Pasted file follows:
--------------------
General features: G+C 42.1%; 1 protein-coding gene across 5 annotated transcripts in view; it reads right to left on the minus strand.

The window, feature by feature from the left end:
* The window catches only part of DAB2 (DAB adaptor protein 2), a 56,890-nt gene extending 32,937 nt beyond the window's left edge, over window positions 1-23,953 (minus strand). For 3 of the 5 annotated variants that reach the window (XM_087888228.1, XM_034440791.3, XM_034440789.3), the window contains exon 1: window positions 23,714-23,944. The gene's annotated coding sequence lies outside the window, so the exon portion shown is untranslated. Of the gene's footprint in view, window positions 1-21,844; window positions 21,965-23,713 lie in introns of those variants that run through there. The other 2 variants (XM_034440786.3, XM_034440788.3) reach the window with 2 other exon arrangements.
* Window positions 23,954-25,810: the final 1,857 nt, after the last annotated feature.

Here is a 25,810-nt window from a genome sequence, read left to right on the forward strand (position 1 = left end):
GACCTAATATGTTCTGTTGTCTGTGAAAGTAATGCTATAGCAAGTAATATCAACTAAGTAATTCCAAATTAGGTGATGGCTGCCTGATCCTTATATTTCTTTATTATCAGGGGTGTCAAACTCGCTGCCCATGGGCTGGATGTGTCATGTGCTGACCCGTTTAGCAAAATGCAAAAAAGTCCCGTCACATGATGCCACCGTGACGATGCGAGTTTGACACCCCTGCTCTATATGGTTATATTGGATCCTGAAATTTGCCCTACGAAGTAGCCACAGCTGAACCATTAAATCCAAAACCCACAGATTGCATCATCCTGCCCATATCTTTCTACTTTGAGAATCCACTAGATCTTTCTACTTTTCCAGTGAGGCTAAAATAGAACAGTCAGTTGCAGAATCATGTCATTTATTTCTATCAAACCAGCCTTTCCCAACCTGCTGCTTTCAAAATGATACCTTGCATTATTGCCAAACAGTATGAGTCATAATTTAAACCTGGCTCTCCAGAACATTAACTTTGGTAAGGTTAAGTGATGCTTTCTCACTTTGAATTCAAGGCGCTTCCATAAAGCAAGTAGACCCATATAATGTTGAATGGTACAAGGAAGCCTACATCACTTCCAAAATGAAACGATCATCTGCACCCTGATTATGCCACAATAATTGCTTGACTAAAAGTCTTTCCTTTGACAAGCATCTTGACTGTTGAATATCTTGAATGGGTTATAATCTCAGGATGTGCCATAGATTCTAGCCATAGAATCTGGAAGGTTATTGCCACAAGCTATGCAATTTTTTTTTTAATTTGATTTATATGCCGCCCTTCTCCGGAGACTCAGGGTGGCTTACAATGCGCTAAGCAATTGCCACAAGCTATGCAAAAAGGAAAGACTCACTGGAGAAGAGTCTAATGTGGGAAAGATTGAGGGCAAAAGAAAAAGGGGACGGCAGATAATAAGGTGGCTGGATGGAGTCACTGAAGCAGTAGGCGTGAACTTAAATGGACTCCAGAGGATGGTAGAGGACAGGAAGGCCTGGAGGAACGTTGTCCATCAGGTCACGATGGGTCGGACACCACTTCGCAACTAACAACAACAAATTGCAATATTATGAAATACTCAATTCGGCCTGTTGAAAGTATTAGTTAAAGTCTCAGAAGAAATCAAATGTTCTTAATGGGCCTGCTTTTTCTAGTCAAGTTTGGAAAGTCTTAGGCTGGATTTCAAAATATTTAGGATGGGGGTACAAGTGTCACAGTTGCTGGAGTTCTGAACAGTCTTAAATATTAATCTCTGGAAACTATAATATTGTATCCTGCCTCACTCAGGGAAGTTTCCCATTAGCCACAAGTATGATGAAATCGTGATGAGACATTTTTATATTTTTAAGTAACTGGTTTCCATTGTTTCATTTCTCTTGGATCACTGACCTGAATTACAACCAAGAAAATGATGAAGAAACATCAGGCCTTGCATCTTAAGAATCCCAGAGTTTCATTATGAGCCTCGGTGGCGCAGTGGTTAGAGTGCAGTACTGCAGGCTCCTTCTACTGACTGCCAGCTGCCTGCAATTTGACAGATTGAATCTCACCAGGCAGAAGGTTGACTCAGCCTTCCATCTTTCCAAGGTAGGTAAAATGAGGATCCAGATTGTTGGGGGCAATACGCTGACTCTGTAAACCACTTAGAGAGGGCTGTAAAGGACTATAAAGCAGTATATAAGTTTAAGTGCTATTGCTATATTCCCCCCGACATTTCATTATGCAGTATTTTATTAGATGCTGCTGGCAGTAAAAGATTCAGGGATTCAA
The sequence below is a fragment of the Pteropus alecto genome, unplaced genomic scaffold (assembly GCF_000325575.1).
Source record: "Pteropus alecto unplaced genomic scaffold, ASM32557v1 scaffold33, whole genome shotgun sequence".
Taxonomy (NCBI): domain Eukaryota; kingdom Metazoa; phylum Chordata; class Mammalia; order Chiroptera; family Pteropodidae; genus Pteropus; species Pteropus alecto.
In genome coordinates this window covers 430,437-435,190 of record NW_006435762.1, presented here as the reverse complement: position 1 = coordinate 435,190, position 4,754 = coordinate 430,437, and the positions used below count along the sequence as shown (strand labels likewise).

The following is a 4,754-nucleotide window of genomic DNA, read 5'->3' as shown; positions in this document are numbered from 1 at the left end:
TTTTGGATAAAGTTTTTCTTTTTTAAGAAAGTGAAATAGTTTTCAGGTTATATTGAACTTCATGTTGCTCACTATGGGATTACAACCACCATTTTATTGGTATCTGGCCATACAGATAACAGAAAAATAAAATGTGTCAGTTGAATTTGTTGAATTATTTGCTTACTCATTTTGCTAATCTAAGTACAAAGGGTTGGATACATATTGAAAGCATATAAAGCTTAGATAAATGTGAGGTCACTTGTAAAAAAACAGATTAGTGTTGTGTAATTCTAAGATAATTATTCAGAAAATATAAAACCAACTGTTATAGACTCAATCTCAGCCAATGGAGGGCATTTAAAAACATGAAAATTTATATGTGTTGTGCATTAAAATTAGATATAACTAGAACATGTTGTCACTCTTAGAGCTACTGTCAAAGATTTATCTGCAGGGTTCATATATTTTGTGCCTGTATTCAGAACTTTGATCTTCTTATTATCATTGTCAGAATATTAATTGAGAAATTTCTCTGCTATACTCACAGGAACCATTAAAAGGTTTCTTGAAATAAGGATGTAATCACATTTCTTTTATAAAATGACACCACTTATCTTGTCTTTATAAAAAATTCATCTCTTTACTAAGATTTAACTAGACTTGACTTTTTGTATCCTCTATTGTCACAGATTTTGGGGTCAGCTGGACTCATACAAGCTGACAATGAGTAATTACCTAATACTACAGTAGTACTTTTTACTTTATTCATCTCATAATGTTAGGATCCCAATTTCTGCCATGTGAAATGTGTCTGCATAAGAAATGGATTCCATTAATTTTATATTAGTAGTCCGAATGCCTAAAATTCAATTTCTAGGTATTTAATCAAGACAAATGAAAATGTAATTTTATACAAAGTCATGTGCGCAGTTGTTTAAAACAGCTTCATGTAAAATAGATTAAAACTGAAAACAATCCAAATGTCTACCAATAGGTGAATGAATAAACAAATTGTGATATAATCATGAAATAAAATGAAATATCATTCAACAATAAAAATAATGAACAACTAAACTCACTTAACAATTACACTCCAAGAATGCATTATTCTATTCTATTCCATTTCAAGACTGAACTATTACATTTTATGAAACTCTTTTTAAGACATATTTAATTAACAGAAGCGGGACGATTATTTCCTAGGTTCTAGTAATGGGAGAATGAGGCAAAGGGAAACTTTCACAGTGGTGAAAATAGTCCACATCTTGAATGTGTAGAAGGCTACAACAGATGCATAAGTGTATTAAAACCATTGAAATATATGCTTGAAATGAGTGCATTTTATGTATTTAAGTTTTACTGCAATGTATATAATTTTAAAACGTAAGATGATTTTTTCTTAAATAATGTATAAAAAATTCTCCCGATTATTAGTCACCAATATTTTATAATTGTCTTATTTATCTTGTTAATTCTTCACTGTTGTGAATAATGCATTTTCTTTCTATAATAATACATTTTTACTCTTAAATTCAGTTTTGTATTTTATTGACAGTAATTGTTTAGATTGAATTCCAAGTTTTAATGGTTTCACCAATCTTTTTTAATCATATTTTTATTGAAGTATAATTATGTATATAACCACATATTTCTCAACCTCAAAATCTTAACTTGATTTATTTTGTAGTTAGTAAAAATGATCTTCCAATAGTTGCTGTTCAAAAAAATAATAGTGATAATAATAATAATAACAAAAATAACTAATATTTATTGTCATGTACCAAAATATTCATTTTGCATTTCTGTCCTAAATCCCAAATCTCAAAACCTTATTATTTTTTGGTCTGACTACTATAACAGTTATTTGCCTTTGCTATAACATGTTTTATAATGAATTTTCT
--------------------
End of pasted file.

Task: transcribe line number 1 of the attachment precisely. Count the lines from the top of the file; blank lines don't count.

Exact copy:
General features: G+C 42.1%; 1 protein-coding gene across 5 annotated transcripts in view; it reads right to left on the minus strand.